Money Money Money … Part 1

Simon Daly, director of InterBe

25 Jun Money Money Money … Part 1

 ……..and the power of narrative inquiry and coaching


Almost everything today is measured. From credit ratings to education, our performance to our physical condition. We measure ourselves against figures, statistics, and quantities, against others and what is considered the norm every day. One of the most powerful measuring tools is money. It can often guide us each day in what we do, how we feel and how we respond to life. You could say it almost constitutes part of who we are. We relate to our bank balances as a measure of how well we are doing in this world of measurement. Money is all-pervasive and can drive people to do things against their standards, values and beliefs.

It can often cause them to compromise their integrity. Our own insecurities and stories around money mean we hide and protect it from others. Let’s face it, how many people are truly authentic about their financial situation? It’s likely there are many millions of people in the UK with financial difficulties and we carry on our daily lives with the pretence that it’s all ok. It is very often the one thing we don’t share with others.

When people do share about their financial situation, the standard response is ‘if I had more money that would solve the problem, my life would then be okay, I’d be okay’, almost as if one’s level of happiness, contentment or success can be satisfied with having money or more money. To quote Benjamin Franklin….

Money has never made man happy, nor will it, there is nothing in its nature to produce happiness. The more of it one has, the more one wants

There are many wise and wonderful quotes, such as ‘money can’t buy you happiness’ etc. However, while people often acknowledge that this is true, in reality they actually don’t believe it. It’s almost like we relate to money in the same way we relate to our actual survival, a matter of life or death. We’ve constructed a world which is based upon money, determined by money and ultimately “given” by money. In order to survive we must have money to buy food, clothing and a roof over our heads. It’s a universal paradox.

So, how can we BE with this conundrum of knowing or at least having a sense that money can’t buy us happiness, peace of mind or love and yet accept that it is a necessity? How can we learn to be okay with this apparent contradiction?



Did you know that you could be okay with however your bank balance is?


We can do this using the fundamental principles of a narrative approach. This approach says that we all have stories (personal and family narratives) that shape how we see ourselves, how we experience the world and how we relate to others. In other words, our own identity is concluded through our stories.

It works something like this: things/events happen in our lives and we automatically attribute meaning to these events. The meaning we attribute constantly builds and shapes our identity and at the same time our experience of, in and with the world. We come to regard this meaning and identity conclusion as “the truth” but it is not, it is only our conclusion drawn through our perception of what happened. Hence why different people can experience the same event and have an entirely different perception of what happened. Some of the stories we tell ourselves become dominant in our lives – they become our “fundamental truths”, if you like.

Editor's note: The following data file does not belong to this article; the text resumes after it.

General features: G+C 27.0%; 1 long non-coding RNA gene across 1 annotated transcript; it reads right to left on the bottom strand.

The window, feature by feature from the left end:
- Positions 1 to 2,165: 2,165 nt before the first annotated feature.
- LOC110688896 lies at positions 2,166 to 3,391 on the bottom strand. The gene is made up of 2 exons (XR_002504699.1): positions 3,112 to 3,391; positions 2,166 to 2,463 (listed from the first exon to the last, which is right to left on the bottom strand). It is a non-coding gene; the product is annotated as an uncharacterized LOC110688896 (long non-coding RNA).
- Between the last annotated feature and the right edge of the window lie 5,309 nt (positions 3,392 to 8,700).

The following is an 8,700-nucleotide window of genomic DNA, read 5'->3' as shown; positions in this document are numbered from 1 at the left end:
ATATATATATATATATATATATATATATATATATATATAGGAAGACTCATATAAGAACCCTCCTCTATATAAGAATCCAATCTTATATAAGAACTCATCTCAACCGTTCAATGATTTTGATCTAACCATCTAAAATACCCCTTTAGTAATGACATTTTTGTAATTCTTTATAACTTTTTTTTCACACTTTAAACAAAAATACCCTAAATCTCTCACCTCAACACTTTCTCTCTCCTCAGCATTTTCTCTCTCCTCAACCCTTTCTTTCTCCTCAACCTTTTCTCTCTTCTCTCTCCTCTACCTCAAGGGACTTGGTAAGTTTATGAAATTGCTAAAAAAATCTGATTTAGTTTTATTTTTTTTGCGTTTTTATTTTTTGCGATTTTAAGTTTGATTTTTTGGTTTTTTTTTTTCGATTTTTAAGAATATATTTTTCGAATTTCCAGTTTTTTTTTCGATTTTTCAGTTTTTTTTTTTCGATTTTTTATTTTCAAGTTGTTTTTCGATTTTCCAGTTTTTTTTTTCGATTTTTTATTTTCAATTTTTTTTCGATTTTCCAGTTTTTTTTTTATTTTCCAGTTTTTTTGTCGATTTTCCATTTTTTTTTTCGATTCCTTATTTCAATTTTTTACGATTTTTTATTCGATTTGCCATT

Unknowingly, we search for more evidence to strengthen these stories as being true. We don’t really notice when something happens that is outside our dominant stories because we are so busy collecting the evidence of our “fundamental truths”. It’s like the brain sifts through billions of bits of information for what it recognises and disregards the rest. And so our stories become more and more powerful.

A client recently said:

‘I am being fearful, irresponsible, disempowered, chained down…

My money story has held me back throughout my adult life. It is the cause of endless arguments and it consistently undermines my confidence, creativity and peace of mind. It is a big ask to try and change it because nothing I have done up to now (and I have tried lots of different things, from self-help books and courses to hypnotherapy) has made any difference. But, that is what I am asking for help with from Narrative Coaching right now.’

Through our own narrative inquiry we can understand and therefore embody the principle that life appears to us in a certain way as a result of our own perspective. This is given by our stories or filters. This applies to everything we engage with in our lives. From relationships to events, these all occur though our own stories giving us meaning to our lives. Money is no exception to this rule, and therefore through this understanding we can create choice.

It’s pretty outrageous to suggest that how money occurs to us is only a story isn’t it? Just imagine that, in the same way you’ve created your existing story you could also create an alternative, maybe something more empowering, abundant and fulfilling for yourself.

Next week, we will post something about how you might start to do this and how, no matter what your money story, you can begin here and now to shape a different outcome simply by telling a different story.

Simon Daly
No Comments

Post A Comment

AlphaOmega Captcha Classica  –  Enter Security Code